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Should You Be Concerned About IMAX Corporation's (NYSE:IMAX) ROE?

Simply Wall St

One of the best investments we can make is in our own knowledge and skill set. With that in mind, this article will work through how we can use Return On Equity (ROE) to better understand a business. We'll use ROE to examine IMAX Corporation (NYSE:IMAX), by way of a worked example.

Over the last twelve months IMAX has recorded a ROE of 6.6%. Another way to think of that is that for every $1 worth of equity in the company, it was able to earn $0.07.

Check out our latest analysis for IMAX

How Do You Calculate Return On Equity?

The formula for ROE is:

Return on Equity = Net Profit ÷ Shareholders' Equity

Or for IMAX:

6.6% = US$30m ÷ US$619m (Based on the trailing twelve months to September 2019.)

It's easy to understand the 'net profit' part of that equation, but 'shareholders' equity' requires further explanation. It is the capital paid in by shareholders, plus any retained earnings. The easiest way to calculate shareholders' equity is to subtract the company's total liabilities from the total assets.

What Does ROE Mean?

ROE looks at the amount a company earns relative to the money it has kept within the business. The 'return' is the yearly profit. A higher profit will lead to a higher ROE. So, all else equal, investors should like a high ROE. That means ROE can be used to compare two businesses.

Does IMAX Have A Good Return On Equity?

By comparing a company's ROE with its industry average, we can get a quick measure of how good it is. The limitation of this approach is that some companies are quite different from others, even within the same industry classification. As shown in the graphic below, IMAX has a lower ROE than the average (15%) in the Entertainment industry classification.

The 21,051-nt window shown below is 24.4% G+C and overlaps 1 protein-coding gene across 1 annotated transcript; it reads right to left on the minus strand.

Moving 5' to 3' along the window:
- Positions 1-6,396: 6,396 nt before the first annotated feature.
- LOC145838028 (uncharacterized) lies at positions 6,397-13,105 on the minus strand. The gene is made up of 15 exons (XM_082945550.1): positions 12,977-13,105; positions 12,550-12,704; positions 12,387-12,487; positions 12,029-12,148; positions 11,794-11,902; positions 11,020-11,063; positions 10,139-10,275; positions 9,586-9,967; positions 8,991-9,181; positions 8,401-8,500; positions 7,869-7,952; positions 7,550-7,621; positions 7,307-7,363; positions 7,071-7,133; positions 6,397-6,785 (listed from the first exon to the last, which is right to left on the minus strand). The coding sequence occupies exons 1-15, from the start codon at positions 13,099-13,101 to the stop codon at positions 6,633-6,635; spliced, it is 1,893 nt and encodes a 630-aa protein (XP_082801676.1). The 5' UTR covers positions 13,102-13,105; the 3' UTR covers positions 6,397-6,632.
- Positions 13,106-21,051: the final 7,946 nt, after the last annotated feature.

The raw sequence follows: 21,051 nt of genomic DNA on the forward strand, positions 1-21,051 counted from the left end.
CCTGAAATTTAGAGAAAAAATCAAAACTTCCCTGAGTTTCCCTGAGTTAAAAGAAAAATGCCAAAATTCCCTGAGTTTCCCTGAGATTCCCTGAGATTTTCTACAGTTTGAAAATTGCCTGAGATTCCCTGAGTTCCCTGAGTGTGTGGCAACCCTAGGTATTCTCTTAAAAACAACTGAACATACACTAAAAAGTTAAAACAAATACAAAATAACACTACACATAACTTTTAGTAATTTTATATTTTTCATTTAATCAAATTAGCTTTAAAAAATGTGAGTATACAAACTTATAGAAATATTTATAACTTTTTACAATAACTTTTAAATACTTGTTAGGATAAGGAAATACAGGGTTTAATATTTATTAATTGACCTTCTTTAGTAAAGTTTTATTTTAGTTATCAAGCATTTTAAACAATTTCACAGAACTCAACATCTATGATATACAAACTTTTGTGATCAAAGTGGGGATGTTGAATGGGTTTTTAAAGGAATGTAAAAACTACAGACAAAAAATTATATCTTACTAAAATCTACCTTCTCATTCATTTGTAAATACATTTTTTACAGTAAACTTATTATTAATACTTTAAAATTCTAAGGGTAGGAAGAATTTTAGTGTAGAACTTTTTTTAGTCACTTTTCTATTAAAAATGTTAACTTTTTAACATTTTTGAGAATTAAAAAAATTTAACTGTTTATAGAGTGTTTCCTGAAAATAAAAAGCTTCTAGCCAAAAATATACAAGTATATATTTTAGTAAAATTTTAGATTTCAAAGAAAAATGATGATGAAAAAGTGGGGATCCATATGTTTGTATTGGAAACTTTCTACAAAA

NYSE:IMAX Past Revenue and Net Income, November 27th 2019
NYSE:IMAX Past Revenue and Net Income, November 27th 2019

Unfortunately, that's sub-optimal. We prefer it when the ROE of a company is above the industry average, but it's not the be-all and end-all if it is lower. Nonetheless, it might be wise to check if insiders have been selling.

Why You Should Consider Debt When Looking At ROE

Companies usually need to invest money to grow their profits. That cash can come from retained earnings, issuing new shares (equity), or debt. In the first two cases, the ROE will capture this use of capital to grow. In the latter case, the debt used for growth will improve returns, but won't affect the total equity. That will make the ROE look better than if no debt was used.

IMAX's Debt And Its 6.6% ROE

While IMAX does have a tiny amount of debt, with debt to equity of just 0.029, we think the use of debt is very modest. I'm not impressed with its ROE, but the debt levels are not too high, indicating the business has decent prospects. Careful use of debt to boost returns is often very good for shareholders. However, it could reduce the company's ability to take advantage of future opportunities.

The Bottom Line On ROE

Return on equity is a useful indicator of the ability of a business to generate profits and return them to shareholders. In my book the highest quality companies have high return on equity, despite low debt. If two companies have around the same level of debt to equity, and one has a higher ROE, I'd generally prefer the one with higher ROE.

Having said that, while ROE is a useful indicator of business quality, you'll have to look at a whole range of factors to determine the right price to buy a stock. Profit growth rates, versus the expectations reflected in the price of the stock, are a particularly important to consider. So I think it may be worth checking this free report on analyst forecasts for the company.

But note: IMAX may not be the best stock to buy. So take a peek at this free list of interesting companies with high ROE and low debt.

If you spot an error that warrants correction, please contact the editor at editorial-team@simplywallst.com. This article by Simply Wall St is general in nature. It does not constitute a recommendation to buy or sell any stock, and does not take account of your objectives, or your financial situation. Simply Wall St has no position in the stocks mentioned.

We aim to bring you long-term focused research analysis driven by fundamental data. Note that our analysis may not factor in the latest price-sensitive company announcements or qualitative material. Thank you for reading.